Adityanath’s task at the nagri of Baba Vishvanath temple, one of the 12 jyotirlingas, is slightly beyond his own communication with Shiva. The sea of Shiva bhakts, tens of lakhs of pilgrims, from Purvanchal, West Bengal, Jharkhand, Madhya Pradesh and Chhattisgarh, other parts of India, and Nepal, visiting Kashi has become the emotional responsibility of the man in saffron in Prime Minister Modi’s Lok Sabha constituency.

Having read the importance of Varanasi as the Prime Minister’s Lok Sabha constituency, Varanasi, the cultural Benaras and the ancient Kashi, Adityanath has kept a watch on the evolution taking place in Baba Vishwanath’s nagri as a tough administrator and a hands on representative of Modi.

How Hard And Soft Power Come Together In Yogi Adityanath’s Revival Of Culture In Uttar Pradesh 

The Kashi Vishwanath Corridor project is getting his attention. In February 2019, Adityanath made a surprise visit to Varanasi to inspect the Kashi corridor and to take stock of the developmental works that Modi has dedicated to the people of Varanasi.

In May last year, after Modi-led National Democratic Alliance (NDA) returned to power, Adityanath inspected ongoing projects and left a word for the timely completion. A separate unit of Public Works Department (PWD) would be looking after the construction and progress of Kashi Vishvanath Dham, which will see the aesthetic merging of the temple complex with the Ganga.

Shiva is now audience to Adityanath’s tenacity towards weaving all aspects of work to strengthen the people-to-people connect. Even the smallest.

In February, he said that 50 women from a Naxal-affected village in a district (Chandauli in eastern Uttar Pradesh) have been trained in the work of recycling flowers and leaves of dhatura and the bel tree offered to Shiva.

He spoke about this at the India-Nepal Bilateral Dialogue held in Lucknow. This initiative emerged from Adityanath’s observation on the floral offerings at the temple in Kashi. He saw that there was immense possibility in reuse of these for devotional use.

He encouraged the disposal of flowers and leaves offered to Baba Vishwanath and launched a project for recycling the botanical offerings. This happened last year.

Adityanath government’s state budget has allocated Rs 180 crore for setting up a cultural centre in Varanasi. Rs 200 crore has been earmarked for “the expansion and beautification of Kashi Vishwanath temple”.

For the construction of a ‘vedic vigyan kendra’ (vedic science centre) under Kashi Hindu Vishwavidyalaya, his government has earmarked Rs 18 crore for the ambitious project.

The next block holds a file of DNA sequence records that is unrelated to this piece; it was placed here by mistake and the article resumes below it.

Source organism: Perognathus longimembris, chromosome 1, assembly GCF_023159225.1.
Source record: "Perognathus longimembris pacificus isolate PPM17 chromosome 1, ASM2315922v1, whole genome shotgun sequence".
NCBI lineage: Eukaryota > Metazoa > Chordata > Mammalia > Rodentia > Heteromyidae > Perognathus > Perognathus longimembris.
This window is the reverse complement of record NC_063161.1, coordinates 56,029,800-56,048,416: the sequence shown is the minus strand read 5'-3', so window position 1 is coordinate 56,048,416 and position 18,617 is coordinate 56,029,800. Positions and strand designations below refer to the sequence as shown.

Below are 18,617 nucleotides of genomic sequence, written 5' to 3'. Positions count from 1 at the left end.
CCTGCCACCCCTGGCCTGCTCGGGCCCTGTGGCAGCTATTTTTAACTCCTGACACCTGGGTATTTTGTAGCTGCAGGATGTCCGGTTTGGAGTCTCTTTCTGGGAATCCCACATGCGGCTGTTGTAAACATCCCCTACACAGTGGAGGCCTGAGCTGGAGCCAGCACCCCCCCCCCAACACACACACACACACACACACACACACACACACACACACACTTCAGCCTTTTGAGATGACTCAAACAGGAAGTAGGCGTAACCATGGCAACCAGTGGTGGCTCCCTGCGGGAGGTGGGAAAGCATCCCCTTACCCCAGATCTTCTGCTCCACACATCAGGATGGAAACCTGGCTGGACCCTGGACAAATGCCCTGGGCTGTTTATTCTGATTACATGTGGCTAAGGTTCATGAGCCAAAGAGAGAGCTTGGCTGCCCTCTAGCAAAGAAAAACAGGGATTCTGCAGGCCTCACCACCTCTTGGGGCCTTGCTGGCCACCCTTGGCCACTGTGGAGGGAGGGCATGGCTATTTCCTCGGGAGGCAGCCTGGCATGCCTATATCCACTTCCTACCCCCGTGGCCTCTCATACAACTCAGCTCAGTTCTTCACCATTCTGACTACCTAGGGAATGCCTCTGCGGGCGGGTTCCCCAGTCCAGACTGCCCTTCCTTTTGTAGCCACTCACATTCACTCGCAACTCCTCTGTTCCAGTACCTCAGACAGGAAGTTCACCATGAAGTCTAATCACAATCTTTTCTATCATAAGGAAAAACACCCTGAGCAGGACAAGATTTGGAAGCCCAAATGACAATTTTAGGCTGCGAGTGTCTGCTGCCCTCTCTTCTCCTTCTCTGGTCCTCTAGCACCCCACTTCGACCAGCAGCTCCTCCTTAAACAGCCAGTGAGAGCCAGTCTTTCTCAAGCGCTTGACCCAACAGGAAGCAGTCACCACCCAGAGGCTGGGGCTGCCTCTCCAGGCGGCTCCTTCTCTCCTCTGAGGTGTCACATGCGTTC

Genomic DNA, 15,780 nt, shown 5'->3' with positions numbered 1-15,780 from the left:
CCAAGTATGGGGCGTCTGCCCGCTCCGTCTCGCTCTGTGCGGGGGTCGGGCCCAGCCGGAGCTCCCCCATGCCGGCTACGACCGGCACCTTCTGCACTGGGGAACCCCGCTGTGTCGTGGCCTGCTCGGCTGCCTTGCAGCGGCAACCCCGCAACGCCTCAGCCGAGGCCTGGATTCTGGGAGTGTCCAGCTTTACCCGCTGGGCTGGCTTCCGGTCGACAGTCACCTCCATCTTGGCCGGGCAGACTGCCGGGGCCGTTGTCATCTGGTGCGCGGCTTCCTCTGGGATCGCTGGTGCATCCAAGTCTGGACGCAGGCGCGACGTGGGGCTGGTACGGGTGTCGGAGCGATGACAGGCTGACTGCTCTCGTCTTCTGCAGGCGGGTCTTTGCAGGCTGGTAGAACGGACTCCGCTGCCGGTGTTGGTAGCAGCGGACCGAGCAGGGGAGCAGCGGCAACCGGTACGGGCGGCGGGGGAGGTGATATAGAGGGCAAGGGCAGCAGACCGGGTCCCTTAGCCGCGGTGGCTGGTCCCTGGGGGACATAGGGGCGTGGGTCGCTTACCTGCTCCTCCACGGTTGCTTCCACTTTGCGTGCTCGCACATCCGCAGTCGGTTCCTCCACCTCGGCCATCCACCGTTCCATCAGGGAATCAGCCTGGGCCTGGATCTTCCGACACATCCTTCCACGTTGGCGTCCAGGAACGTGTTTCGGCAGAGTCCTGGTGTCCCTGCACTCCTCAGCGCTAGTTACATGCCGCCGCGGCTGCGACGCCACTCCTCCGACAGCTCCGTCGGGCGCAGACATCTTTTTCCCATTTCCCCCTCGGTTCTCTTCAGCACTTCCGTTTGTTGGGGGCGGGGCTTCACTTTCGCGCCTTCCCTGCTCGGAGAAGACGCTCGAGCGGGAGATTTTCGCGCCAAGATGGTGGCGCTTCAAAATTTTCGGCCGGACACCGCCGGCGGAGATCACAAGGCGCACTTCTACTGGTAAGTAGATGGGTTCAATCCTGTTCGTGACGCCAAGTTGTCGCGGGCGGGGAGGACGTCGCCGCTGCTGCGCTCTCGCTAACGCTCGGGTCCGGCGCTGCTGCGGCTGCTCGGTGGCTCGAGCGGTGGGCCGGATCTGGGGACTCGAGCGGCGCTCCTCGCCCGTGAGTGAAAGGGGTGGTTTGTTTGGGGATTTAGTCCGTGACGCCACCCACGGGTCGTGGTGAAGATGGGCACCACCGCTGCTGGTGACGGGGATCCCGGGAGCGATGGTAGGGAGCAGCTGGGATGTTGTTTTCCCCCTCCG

Between Baba Gorakhnath and Baba Vishvanath, the man roving to bind Shiva bhakts is Adityanath.

Ganga, Yamuna, Sarayu

The banks of Ganga — beginning Varanasi, and now several ghats across the state, the Yamuna in Krishna Janmasthali, the Sarayu in Ayodhya, and at Sangam in Prayagraj, have so far witnessed the fine print of Adityanath’s culturally-oriented thought.

Last month, he put Bijnor, a lesser-known district on the tourism map under the five-day Ganga Yatra under the Namami Gange Mission. Ballia and Kanpur along with Garhmukteshwar found a new meaning as ghats to the river.

This has happened a year after the roaring success and safe completion of the Kumbh in Prayagraj last year. It shows that he allows the elements to spread beyond the obvious on paper and in action.

Adityanath’s work towards reviving the celebration of Uttar Pradesh’s cultural legacy has a mark of his own religiosity, his life as a monk, his own response to power and related expressions.

The saffron worn by him perhaps works as a catalyst when it comes to his task of layering Modi’s own efforts towards Indic culture arising from Uttar Pradesh. His eyes should now fall on what needs to be done for reviving the folk narratives, folk music, nautanki, and dialects in the state.

Adityanath happens to be the first Chief Minister of Uttar Pradesh who is ‘a man of religion’, and the first Uttar Pradesh Chief Minister from the Bharatiya Janata Party to complete three years in power.

His understanding of culture and soft power, the will to use it for binding people, and the ability to use both lath and lathmar like no other after a three-time Chief Minister from Gujarat, are his unseen weapons.

Sumati Mehrishi is Senior Editor, Swarajya. She tweets at @sumati_mehrishi